I knew it was coming but it still made my heart beat a little faster, my "purr" a little louder. We have a scholarship girl!
It's been worth the tremendously hard work to get it all into place. It really has.
A very, very close friend of mine died almost two years ago. She left money in her will for me to use for our mutual friend in Africa and the refuge she runs for unaccompanied children. We could have used the money for the day-to-day running of the refuge or - we all thought long and hard about this - should we use it for something else?
As is all too often the case in Africa the boys have had more chances than the girls. Where possible they have had schooling beyond the primary years. So far only one boy from the refuge has been to university. What about the girls? They hadn't even been able to think about finishing school although several have had two more years at the high school. It's hard work if they make it that far because they also have to help at the refuge far more than others do at home. So, only the most determined make it.
A scholarship for one of the brightest and best and most determined who wanted to do something in the areas my friend was interested in like science, health, and education, seemed a possibility. We "talked" via the internet. A friend in Belgium looked at what it cost. Was there enough money? Probably not. We would need to raise some more. I wrote passionate pieces about where the girls come from, how they were being cared for, what their education was like, what some of them might be able to do given the chance. The friend in Belgium added all the financial figures and showed how it would pay to do this. Our friend in Africa wrote more.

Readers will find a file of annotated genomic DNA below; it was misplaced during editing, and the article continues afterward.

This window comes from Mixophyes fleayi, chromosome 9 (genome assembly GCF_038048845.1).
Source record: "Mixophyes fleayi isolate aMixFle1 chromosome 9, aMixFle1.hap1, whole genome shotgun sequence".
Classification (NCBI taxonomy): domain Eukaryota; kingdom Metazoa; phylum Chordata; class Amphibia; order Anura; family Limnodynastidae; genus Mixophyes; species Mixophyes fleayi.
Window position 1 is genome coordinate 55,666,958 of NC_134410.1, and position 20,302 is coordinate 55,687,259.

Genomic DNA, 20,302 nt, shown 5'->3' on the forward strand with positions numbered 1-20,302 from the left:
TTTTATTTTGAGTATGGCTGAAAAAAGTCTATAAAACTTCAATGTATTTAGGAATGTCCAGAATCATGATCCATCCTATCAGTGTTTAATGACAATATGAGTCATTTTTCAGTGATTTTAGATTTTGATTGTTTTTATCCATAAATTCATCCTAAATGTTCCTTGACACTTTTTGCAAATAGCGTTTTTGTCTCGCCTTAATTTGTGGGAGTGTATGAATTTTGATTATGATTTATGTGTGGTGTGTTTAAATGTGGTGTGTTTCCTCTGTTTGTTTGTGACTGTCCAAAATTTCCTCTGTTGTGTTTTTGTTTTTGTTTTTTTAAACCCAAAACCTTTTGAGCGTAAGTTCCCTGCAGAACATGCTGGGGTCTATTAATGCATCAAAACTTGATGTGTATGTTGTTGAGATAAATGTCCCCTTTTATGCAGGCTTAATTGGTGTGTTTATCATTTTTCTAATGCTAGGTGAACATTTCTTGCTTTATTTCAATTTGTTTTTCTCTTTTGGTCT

We didn't need a lot more money - not the sort of money which other people try and raise. We wanted enough to invest so that there would be money for one scholarship for one girl to go on and be something like a nurse or a teacher or something similar.
Perhaps it was that modest goal which made other people donate. Our friend in Belgium talked to people. They wrote to me and I wrote yet more passionate letters. I kept my mental paws crossed. We had to write very strict conditions about the way the fund was to be used - to satisfy the laws in more than one country. We had to be sure that the money could not be used for anything else. It's a trust we hope nobody can break. If the refuge goes - and we hope it will one day not be necessary - then the scholarship will remain.
We wanted it in place as soon as possible. These things can sometimes take years to set in place but education cannot wait for years. We knew late last year that this year we could offer one scholarship . Who?
We left that to our friend in Africa. She worked with the teacher, the head of the high school, the priest (because, although for all faiths and creeds, it is a Catholic establishment) and the inspector of schools. It was a hard decision even though there was a stand out candidate. It meant that just one girl would go on.
Yesterday there was a letter to me from the girl who has won the scholarship. Like other children at the refuge she has written to me from time to time. The children tell me things. They love getting answers. Having a "friend" in a far distant country is something they love to have. But her letter was something different. She described her emotions as up and down, as happiness for herself and sadness for her friends who won't go as far.
But our friend in Belgium is working on that. It will happen. And, in the meantime, we have our first scholarship girl. She's going to be a leader.